18 February 2012

Cloud Cupcakes

These E-number infested, melt-in-the-mouth wonders are both terribly good and terribly moreish. They come with four different fillings: lemon curd, lime curd, blackberry jam or strawberry jam. I tried to make the colours of the cakes and meringues reflect this, but the pink meringue turned purple in the oven and the green meringue colour faded to yellow with heat. The way that some of the colours decompose like this with heat is quite interesting, but also frustrating when all I wanted was a nice selection of colour for my cakes (it could also explain why the red velvet sponge in the valentine cheesecake turned brown in the oven...) Oh well, they still look pretty damn good!

I vaguely remember saying at the end of last week's post that I'd do something simple and non-cakey this week, but as you can see, that did not happen. I've been cruising food blogs for a while now and macaroons keep coming up time and time again. They look good, but I don't like almonds so I know I wouldn't enjoy them, hence I had the idea to make mini meringue sandwiches instead. Half way through the week, however, I had a hankering for some cupcakes, so I made these instead, keeping meringue involved.

The meringue was a lot more puffed up before the cakes got put in the oven; I think that they must have deflated due to the food colouring. I'm starting to get tired of liquid colouring's attitude and might start to fork out for gel colouring, which I hope won't cause half as many problems. Unfortunately I don't even have a picture of the meringue-topped cakes pre-oven because I was feeling confident that everything would go well and I'd be able to capture their size after the oven.

Everyone liked last week's cheesecake; it wasn't what I had hoped it would be but it was still very tasty and the strawberry flavouring that I had added was subtle enough that the cake didn't taste artificial. I eventually located the second layer of red velvet sponge: on close inspection, the red velvet base had two layers of colour, one slightly browner than the other, which means that the sponge didn't really rise very much at all, despite the two raising agents involved in the recipe. At least the brown colouration seems to have been explained  by the way that pink meringue turned purple in the oven. Ironically, the blue cake was originally meant to be purple but I couldn't get the right combination of colours.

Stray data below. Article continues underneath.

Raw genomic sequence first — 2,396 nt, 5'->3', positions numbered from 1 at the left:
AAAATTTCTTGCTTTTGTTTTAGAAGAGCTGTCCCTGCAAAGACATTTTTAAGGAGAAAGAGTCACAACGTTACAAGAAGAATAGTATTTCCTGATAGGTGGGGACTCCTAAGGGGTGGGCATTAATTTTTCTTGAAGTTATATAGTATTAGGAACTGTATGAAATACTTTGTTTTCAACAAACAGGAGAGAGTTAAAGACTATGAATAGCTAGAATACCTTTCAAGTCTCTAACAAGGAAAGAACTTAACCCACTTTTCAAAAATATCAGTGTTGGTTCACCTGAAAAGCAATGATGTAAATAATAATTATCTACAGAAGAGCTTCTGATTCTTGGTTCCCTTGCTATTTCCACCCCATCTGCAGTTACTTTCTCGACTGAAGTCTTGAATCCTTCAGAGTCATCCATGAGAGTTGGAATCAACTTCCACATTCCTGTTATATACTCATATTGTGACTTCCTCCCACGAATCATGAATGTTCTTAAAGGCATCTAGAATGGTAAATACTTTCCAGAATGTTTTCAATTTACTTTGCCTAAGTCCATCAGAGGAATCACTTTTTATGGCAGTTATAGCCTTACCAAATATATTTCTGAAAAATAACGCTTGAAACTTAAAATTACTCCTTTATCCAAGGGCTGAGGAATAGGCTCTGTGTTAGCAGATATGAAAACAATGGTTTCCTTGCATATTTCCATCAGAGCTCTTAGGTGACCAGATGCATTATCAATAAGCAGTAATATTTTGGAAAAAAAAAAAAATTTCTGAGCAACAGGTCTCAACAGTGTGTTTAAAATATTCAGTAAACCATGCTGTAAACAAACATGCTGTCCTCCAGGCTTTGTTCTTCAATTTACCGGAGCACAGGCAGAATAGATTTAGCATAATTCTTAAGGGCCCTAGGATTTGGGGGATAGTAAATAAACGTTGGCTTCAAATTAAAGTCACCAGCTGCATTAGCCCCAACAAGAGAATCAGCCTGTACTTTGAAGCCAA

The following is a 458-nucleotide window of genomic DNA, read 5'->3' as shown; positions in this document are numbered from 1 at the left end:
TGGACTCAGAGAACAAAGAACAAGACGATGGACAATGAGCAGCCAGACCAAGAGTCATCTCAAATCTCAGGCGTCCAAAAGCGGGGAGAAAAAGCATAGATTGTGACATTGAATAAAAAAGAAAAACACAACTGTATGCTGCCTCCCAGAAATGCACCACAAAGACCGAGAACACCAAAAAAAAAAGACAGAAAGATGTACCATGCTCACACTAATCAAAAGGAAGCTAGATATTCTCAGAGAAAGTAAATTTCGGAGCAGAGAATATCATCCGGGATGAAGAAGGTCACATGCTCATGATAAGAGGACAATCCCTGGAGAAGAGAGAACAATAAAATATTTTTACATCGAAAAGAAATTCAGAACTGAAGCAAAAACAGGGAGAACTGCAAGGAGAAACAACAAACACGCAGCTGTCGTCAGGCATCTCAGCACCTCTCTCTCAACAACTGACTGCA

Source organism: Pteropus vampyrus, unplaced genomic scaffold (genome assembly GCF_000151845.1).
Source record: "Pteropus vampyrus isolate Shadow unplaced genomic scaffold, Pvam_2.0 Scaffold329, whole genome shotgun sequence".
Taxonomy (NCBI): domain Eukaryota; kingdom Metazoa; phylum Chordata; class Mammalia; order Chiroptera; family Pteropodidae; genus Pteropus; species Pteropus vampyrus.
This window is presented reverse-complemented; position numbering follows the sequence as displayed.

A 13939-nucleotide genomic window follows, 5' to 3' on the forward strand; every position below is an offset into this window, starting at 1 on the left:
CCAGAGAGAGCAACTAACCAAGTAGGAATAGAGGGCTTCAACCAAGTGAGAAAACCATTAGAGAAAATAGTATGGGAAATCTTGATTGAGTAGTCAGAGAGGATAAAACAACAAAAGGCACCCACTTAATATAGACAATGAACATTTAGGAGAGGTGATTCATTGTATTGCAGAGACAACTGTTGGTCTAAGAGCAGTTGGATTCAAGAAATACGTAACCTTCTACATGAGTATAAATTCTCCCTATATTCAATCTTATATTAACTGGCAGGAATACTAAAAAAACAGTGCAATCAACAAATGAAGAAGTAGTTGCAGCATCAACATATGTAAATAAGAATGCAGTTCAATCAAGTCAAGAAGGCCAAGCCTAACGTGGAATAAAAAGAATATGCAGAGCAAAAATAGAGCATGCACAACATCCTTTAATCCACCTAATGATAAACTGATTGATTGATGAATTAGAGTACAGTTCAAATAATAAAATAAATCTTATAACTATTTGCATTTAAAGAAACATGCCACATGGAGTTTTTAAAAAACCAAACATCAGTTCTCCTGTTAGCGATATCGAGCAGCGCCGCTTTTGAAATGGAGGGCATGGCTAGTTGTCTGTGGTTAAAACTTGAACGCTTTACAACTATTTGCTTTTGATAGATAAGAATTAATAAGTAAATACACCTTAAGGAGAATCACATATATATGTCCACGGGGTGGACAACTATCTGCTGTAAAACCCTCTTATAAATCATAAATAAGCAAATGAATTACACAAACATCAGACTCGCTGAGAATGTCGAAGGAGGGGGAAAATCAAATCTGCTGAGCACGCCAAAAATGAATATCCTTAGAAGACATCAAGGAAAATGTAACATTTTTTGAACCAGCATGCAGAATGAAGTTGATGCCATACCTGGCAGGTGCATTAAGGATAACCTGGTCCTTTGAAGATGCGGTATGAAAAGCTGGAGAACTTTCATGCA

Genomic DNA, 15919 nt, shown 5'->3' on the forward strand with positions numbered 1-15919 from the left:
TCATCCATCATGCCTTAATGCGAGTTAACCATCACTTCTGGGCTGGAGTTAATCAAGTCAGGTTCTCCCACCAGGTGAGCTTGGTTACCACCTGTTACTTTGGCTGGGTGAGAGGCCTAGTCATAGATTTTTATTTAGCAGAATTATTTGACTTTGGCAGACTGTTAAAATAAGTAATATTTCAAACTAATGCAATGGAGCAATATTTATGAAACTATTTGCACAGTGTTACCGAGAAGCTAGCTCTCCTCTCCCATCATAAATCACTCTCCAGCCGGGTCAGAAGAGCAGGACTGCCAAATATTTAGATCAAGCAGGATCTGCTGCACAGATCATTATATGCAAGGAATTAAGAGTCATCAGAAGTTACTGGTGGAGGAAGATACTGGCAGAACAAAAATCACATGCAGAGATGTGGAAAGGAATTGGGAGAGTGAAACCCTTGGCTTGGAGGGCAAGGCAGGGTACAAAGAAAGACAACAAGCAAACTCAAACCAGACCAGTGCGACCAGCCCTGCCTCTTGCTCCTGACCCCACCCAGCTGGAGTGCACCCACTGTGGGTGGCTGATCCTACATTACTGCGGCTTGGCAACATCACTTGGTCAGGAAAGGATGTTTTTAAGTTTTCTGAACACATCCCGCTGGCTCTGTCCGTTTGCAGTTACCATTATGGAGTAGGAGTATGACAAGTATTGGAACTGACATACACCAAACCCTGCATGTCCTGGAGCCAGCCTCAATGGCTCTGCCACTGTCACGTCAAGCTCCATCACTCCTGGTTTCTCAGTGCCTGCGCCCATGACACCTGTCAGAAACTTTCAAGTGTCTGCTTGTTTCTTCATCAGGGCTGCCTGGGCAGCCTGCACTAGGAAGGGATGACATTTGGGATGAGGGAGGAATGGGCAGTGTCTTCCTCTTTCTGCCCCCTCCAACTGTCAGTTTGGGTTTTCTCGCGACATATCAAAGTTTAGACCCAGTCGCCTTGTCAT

I realise that the 'valentine' cheesecake wasn't incredibly romantic looking, but in my defence it was supposed to have a red base, not a brown one, and it had pink icing. I promise I'll deliver a better offering for you next year, though!

Apart from the lemon and lime curd, which was from Nigella's How To Be A Domestic Goddess, everything else was from my imagination so I'm very pleased that it served me well today! Of course you can always buy the curds if you want to, but the recipe below is for the exact amount of each that you'll need so there won't be any left over lemon or lime curd sat in your cupboard for months.

Makes 16
For the lemon and lime curds:

  • 1 lemon
  • 1 lime
  • 1 egg
  • 30g Caster Sugar
  • 30g Butter
For the cake:
  • 200g Butter
  • 200g Self Raising Flour
  • 200g Caster Sugar
  • 1tsp Baking Powder
  • 5-6tbsp Milk
  • 2 Eggs
  • Food Colouring (e.g.Red, Yellow, Blue and Green)
  • 4tsp Strawberry Jam
  • 4tsp Blackberry Jam
For the meringue:
  • 6 Egg Whites
  • 150g Caster Sugar
  • Food Colouring

  • Preheat the oven to 200C/180C fan; place 16 cupcake cases in a cupcake tray or on a baking tray.
  • To make the lemon and lime curd, first place the egg, sugar and butter in a small saucepan and heat gently whilst stirring until the butter has melted and the sugar has dissolved, then remove from the heat. Pour half of the mixture into a bowl, then grate lemon zest into the saucepan and lime zest into the bowl. Cut the lemon and lime in half and squeeze the lemon's juice into the pan then the lime's juice into the bowl.